The 25 Points Manifesto was written in 1920 when the NSDAP was founded. Its purpose was to clearly outline the guiding principles of the party. Adolf Hitler and Anton Drexler wrote the Manifesto to attract popular support for the NSDAP. The 25 points targeted the working class, and were written in an easily understood language.
The Manifesto had socialist values. For example, it called for every citizen to have a job that benefitted the state, for the state to control large corporations, health standards, education, and communication, and for the people to put the interest of the sate before the interest of the individual.
It also put value in promoting the well being of the German-race. For example, it called for anyone who was not a German to be removed from the country, for German citizens to have employment priority, and for the government to stop any political or social anti-German practices.
In today’s readings: TheSpeech of April 12th, 1921, Mein Kampf, and The 25 Points of 1920, Adolf Hitler expressed many of the tenets of his political ideology, which was still in its fledgling stage. In this National Socialist ideology Hitler rejected both leftist and rightist ideologies alike. He stated, “the condition which must precede every act is the will and the courage to speak the truth-and that we do not see today in either the Right or in the Left.” Hitler despised capitalism because he believed that the Jews were able to harness it as a tool to oppress the German population through economic means. He also detested socialism and Marxism because he associated these movements with the Bolshevik-Jewish led Russia, and believed that it would lead Germany to “complete destruction-to Bolshevism.” Hitler advocated a political philosophy where the German peoples were to put the “nation” above everything else in degree of importance, and secondly to bolster the strength of this “nation” by being “social” and acting in the best interest of the community at large; Hence the term National Socialism.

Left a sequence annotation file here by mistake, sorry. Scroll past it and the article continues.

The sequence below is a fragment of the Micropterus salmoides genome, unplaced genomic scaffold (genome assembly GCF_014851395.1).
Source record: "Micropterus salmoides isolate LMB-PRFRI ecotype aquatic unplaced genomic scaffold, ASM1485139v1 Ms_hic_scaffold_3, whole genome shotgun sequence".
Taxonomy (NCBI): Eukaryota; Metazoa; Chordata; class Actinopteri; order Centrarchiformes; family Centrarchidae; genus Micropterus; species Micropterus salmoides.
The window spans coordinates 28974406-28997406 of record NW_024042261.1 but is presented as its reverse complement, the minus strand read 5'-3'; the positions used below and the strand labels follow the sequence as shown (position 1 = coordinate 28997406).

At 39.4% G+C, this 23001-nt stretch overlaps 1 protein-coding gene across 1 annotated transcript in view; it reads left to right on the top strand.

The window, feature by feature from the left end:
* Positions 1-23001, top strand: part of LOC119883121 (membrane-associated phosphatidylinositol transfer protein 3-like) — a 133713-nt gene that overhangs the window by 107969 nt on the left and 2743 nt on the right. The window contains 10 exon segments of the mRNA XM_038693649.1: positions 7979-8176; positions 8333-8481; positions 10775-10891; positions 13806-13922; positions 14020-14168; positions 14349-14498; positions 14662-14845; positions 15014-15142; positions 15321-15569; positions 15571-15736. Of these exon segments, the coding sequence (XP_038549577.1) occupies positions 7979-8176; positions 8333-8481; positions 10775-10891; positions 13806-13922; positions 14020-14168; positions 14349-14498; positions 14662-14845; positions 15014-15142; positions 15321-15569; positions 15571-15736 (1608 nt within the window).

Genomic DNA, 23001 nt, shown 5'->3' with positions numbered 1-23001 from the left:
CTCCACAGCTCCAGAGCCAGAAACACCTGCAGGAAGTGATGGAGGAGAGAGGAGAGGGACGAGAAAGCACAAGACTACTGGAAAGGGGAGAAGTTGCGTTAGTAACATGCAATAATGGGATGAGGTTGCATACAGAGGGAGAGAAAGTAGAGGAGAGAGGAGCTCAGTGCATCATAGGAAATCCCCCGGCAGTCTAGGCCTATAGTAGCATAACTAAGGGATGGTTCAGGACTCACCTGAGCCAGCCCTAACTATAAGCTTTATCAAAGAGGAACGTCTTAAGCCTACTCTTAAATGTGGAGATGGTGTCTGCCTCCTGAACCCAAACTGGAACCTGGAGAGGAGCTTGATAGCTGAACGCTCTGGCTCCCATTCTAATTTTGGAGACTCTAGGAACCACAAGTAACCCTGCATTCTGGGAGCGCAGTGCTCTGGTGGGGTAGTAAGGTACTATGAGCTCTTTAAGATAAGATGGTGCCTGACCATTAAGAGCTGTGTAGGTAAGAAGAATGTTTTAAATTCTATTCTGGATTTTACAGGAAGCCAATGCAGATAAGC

Compared to the Hitler’s popular conceptions, I believe that the aforementioned documents expressed both similarities and differences. Hitler is well known for his demonization of the Jewish peoples, and this component was present in the various examples of anti-Semitic rhetoric. Hitler’s ideology created a binary opposition where there existed only the “victory of the Aryan or annihilation of the Aryan and victory of the Jew.” In his mind it was either one or the other, with no room for compromise. While he was professedly anti-Semitic, he did not yet advocate violence against this population. In these writings his principal aim was to distance the “pure-blooded” Germans from their Jewish counterparts. It was not until later, particularly with Hitler’s mandate of the Final Solution, that he garnered the reputation as a heinous, bloodthirsty, maniacal mass-murderer.
The 25 Points demanded a widespread unification of all German citizens into one greater German race, of only German blood. It commanded its citizens to behave on the basis of self-determination by repudiating the treaties of Versailles and St. Germain as a stipulation for equality in Europe.
Every German citizen was bound by equal rights and obligations to work both spiritually and physically. This meant physical work was intended for the benefit of the whole state in light of the crippled economy. Large industries were required to divide profits and a middle class was required to work in a communal economy connected by contract to their local branch of government. Spiritually, the NSDAP demanded freedom of religion for every citizen as long as it did not jeopardize or combat the moral senses of the Germanic race, but rejected the Jewish-materialistic spirit.
The 25 Points called for educational reform and placed the responsibility in the state’s hands. This was intended to enable every capable and industrious German to obtain higher education and advance into leading positions. In addition, a national health system was established requiring all young Germans to be physically fit.
How was Adolf Hitler able to become the sole dominating force in the NSDAP and solely influence such a large audience?
The twenty-fourth point outlined a demand for freedom of religion for all religious denominations within the state. How could Hitler sell this point to the German population if Judaism was excluded and eventually outlawed?
I find it stunning that Hitler and the NSDAP were able to successfully implement these points in the Nazi German society. Hitler introduced this early Nazi program at the Munich Festsaal of the Hofbräuhaus in front of 2000 people. He nearly hypnotized the crowd with his uncanny influence and conviction of speech.